What happens then? We’ve come a long way from a few tens of thousands of kilometers of telegraph wires. Today, we have massive electricity distribution grids (acting as antennas and can be decimated by solar flares), tens of thousands of objects in orbit, and billions of devices that have inbuilt antennas – every smartphone, and much else besides. All of them will be impacted. Some of them will simply burn out, overwhelmed by the sudden charge. Some will simply stop working until the storm passes over. Many more will take subtle damage, never again quite working right.

The costs of a second Carrington Event could easily run into the trillions of dollars, as humanity worked to repair its electricity distribution grids, its disabled or dysfunctional mobile and wired communications infrastructure, while simultaneously needing to repair or replace most of its orbital communications satellites. Even those sums could pale in comparison to the global economic impacts of disrupted or destroyed communications networks. The past thirty years have seen humanity become deeply dependent on our networks. The pandemic showed us that even if we all stay in our homes, our communications networks will ensure that we can keep the civilisation humming along. Lose those networks, and we’ll lose the plot, economically.

But we needn’t look to space to spy a potential extinction-level threat for our networks. Cyberhackers – most often associated with nations such as Russia and North Korea – have become expert in developing the technology to penetrate deep into the core of our networks, disrupting them. Such disruptions will become more common – and more severe. But a disruption won’t necessarily be intentional: In late May 2023, Internet.NZ issued an apology after a “security mishap” blocked many .nz domains – taking thousands of businesses offline for many hours. Complex and distributed, with multiple points of failure and presenting many ‘attack surfaces’, our networks are both fundamentally vital to our economies – and surprisingly delicate.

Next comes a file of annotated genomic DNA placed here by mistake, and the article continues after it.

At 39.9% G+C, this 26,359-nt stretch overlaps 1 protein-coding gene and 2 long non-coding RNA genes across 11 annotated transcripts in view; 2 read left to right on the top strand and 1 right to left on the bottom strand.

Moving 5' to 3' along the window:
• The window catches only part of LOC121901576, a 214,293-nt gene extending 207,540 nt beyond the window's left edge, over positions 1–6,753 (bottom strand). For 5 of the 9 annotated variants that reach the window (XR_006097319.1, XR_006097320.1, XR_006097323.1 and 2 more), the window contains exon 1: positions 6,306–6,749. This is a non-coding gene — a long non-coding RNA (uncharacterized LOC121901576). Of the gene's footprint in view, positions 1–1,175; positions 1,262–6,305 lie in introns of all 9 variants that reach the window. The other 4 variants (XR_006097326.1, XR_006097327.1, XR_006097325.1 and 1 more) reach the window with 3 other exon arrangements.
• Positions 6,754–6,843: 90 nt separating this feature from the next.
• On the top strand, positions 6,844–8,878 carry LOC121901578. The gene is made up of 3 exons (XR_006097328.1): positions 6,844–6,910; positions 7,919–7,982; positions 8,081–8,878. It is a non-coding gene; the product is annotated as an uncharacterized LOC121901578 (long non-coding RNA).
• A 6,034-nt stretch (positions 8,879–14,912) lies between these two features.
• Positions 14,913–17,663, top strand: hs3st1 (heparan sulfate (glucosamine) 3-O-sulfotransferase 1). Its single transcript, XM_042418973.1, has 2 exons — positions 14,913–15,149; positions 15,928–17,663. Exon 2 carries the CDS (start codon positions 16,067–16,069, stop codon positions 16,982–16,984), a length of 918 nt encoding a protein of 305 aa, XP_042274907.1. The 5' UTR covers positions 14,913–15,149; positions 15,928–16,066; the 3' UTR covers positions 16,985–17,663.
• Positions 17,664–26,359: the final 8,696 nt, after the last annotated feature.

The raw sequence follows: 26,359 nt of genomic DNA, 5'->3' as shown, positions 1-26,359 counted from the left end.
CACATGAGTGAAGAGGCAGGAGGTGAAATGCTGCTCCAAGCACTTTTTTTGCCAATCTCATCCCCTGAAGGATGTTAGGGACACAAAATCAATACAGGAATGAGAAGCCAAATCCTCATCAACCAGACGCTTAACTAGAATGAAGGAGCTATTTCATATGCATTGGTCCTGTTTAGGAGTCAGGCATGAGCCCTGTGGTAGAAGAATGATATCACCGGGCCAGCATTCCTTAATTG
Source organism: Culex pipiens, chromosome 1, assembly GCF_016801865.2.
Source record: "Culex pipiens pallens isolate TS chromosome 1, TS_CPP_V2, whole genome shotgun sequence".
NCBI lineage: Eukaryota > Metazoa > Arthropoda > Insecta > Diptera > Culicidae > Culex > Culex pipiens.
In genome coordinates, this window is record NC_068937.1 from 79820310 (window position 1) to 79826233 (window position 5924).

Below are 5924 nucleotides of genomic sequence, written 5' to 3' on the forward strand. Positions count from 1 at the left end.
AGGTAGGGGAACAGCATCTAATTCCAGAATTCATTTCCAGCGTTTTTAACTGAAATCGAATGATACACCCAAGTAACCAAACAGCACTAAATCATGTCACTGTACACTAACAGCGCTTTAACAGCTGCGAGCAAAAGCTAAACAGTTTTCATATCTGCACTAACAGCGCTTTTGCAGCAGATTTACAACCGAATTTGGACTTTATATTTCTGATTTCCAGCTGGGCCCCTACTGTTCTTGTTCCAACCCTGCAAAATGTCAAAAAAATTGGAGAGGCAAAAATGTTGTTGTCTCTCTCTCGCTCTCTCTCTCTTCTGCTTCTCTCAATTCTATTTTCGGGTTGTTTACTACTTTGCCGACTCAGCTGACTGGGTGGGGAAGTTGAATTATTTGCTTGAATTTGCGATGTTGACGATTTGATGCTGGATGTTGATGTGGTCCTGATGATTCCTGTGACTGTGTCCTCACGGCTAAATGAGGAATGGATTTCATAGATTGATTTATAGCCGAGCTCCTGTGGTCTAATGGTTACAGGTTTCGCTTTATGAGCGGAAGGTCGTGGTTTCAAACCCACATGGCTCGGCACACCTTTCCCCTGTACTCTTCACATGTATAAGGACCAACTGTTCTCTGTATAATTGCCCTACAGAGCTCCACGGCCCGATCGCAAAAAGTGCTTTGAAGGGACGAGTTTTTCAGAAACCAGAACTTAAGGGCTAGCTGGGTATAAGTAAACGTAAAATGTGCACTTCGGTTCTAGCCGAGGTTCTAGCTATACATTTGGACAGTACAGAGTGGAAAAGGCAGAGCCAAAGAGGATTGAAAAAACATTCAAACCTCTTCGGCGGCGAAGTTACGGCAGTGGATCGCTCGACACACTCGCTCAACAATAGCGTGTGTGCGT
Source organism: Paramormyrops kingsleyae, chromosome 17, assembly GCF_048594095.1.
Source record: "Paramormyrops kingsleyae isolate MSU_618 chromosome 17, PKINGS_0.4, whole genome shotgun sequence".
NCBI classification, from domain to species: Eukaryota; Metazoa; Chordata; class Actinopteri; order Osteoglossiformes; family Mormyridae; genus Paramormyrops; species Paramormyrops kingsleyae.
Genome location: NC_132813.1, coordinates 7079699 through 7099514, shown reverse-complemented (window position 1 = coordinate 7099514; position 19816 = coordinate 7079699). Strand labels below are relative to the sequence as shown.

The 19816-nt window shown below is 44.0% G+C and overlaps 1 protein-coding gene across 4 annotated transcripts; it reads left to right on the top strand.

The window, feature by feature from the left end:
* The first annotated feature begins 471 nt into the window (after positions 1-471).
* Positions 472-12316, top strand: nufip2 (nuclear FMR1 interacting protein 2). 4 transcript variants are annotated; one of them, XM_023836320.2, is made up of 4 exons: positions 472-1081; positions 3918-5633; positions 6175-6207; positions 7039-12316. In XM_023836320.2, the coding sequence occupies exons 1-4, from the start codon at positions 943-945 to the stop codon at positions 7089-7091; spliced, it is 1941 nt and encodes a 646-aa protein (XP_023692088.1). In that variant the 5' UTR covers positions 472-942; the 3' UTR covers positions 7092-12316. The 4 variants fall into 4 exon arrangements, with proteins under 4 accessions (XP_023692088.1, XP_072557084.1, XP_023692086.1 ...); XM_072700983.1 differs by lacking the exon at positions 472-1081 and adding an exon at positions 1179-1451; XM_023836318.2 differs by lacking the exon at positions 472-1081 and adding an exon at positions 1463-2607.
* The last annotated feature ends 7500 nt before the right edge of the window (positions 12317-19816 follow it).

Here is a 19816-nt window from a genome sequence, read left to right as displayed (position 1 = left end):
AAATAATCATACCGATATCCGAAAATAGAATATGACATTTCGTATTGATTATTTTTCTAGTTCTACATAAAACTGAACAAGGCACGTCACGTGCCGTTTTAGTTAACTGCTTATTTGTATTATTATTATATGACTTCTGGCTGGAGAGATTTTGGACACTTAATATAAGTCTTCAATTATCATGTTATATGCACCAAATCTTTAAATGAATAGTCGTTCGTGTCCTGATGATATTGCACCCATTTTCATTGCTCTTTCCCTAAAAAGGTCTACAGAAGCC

So what can be done to prepare for the inevitable? Eventually, we will get that massive flare or massive cyberattack or massive own-goal that will shut our networks down for hours, days – possibly even weeks. Designed in the 1960s to be resilient in the face of nuclear war – keeping the military well informed of the status of its own and enemy forces as the world vaporised – the Internet of the 2020s looks fragile and increasingly creaky. Network engineers need to be given both permission and a mission: find ways to shore up their network’s operations, making them survivable in the face of almost any imaginable attack.

A decade ago, engineers at Netflix – which lives or dies on whether it can get its streaming entertainment out to its global base of customers – developed a simulation tool known as ‘Chaos Monkey’. Fire it up, and it wreaks (simulated) havoc on the network, pulling plugs, breaking equipment, reprogramming all of the accessible bits to do wildly unexpected things. Netflix used Chaos Monkey to ‘think the unthinkable’; as a result, its network has a reputation for resilience and fault-tolerance that its competitors envy. In a world where we can imagine the shape of this next Black Swan, we all need to have a deep think about how to bring the chaos in-house, in order to tame it. Before it comes a-calling.